At the end of each week, team members spend a few minutes planning out what they’ll work on during next week’s sprint. They add any meetings to the meetings project, and then add relevant backlogged tasks to their department’s sprint project until they reach their capacity. (Each project must have estimated hours filled in!)

We then start each Monday with 1-on-1 meetings between team members and their managers. On the 1-on-1, we go over what was accomplished last week and what the priorities are for this week. Later in the day, we get together as a group for a team sprint planning meeting where everyone goes over the work they’ve committed to. If managers or other team members have objections to what anyone is committed to working on, they are free to voice those concerns and change the sprint as necessary, including moving certain items to next week’s sprint.

About 80-90% of the sprint is locked in prior to this meeting, but it helps us refine anything we may have missed and keeps the team in full alignment. This meeting only takes about 30 minutes each week because of the systematic pre-work that everyone does.

Step 6. Managing the sprint

As a team works through sprint after sprint, managers are able to monitor their team’s progress over time in the Workload view. At the beginning of each week, they’ll be able to easily see if everyone is at capacity or not, and which tasks they’re working on.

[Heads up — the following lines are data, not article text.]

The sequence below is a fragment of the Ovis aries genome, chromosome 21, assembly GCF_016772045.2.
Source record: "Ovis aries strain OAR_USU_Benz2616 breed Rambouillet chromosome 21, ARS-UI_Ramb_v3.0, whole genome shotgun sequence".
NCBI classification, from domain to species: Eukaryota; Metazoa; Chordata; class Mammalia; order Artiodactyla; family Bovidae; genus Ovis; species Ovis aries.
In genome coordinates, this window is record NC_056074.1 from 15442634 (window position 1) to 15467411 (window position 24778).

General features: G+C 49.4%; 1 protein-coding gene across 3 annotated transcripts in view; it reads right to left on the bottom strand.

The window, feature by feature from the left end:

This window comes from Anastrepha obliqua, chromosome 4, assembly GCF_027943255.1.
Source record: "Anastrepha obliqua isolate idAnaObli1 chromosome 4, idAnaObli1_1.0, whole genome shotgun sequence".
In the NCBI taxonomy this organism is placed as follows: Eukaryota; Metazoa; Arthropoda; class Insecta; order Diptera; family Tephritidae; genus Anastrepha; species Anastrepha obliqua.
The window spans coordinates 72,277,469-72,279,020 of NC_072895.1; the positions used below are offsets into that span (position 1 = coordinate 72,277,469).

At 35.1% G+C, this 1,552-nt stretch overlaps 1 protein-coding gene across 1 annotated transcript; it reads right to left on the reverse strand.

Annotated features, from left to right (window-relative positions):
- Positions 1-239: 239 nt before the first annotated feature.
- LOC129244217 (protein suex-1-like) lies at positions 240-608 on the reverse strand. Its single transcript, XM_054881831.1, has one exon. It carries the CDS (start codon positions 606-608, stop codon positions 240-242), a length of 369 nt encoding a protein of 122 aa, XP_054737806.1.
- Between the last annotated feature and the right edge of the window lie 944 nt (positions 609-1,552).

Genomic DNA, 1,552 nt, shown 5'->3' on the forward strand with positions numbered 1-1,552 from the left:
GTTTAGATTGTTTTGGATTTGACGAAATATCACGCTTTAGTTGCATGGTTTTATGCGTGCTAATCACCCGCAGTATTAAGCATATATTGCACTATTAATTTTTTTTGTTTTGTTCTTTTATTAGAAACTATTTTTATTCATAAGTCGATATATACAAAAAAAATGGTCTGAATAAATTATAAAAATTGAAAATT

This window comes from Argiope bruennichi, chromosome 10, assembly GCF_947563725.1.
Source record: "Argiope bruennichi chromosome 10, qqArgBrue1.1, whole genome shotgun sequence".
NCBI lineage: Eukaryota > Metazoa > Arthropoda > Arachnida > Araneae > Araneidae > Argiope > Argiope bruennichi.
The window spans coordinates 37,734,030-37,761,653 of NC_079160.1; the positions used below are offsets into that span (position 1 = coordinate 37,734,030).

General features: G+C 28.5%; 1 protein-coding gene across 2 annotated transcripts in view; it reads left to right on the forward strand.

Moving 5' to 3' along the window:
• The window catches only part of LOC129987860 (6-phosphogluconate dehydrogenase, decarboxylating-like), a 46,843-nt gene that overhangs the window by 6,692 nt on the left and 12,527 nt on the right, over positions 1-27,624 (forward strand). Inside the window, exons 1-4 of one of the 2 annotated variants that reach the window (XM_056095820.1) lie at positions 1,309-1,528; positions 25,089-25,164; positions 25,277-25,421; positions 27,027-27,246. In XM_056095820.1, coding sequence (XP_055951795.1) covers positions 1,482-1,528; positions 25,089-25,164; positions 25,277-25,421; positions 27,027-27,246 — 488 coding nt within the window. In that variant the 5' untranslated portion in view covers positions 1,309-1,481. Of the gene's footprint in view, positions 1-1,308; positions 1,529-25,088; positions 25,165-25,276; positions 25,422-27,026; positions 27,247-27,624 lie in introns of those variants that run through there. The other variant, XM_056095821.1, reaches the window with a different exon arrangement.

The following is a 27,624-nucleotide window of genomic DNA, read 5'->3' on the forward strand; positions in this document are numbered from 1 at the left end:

Assessing your team’s capacity with Workload

By using the weekly view, you can easily see the progress and workload of the entire team. This provides accountability and transparency for managers and other team members, as everyone can quickly and easily see what each person is working on and what their capacity is. This helps to align expectations—there’s no need to ask “why didn’t this get done?” because anyone can clearly find the answer—and also lets managers keep track of their team’s progress without micromanaging.

Looking at an individual’s workload and task history

This system has allowed us to efficiently and consistently scale our business over the past several years. If you’re looking for a way to plan and prioritize projects, achieve your goals, and ensure everyone on your team is putting their efforts in the right place, I can’t recommend sprint planning enough.

We’re inspired by customers like Leverage who are using Asana to achieve their missions. See what teams around the world are doing with Asana.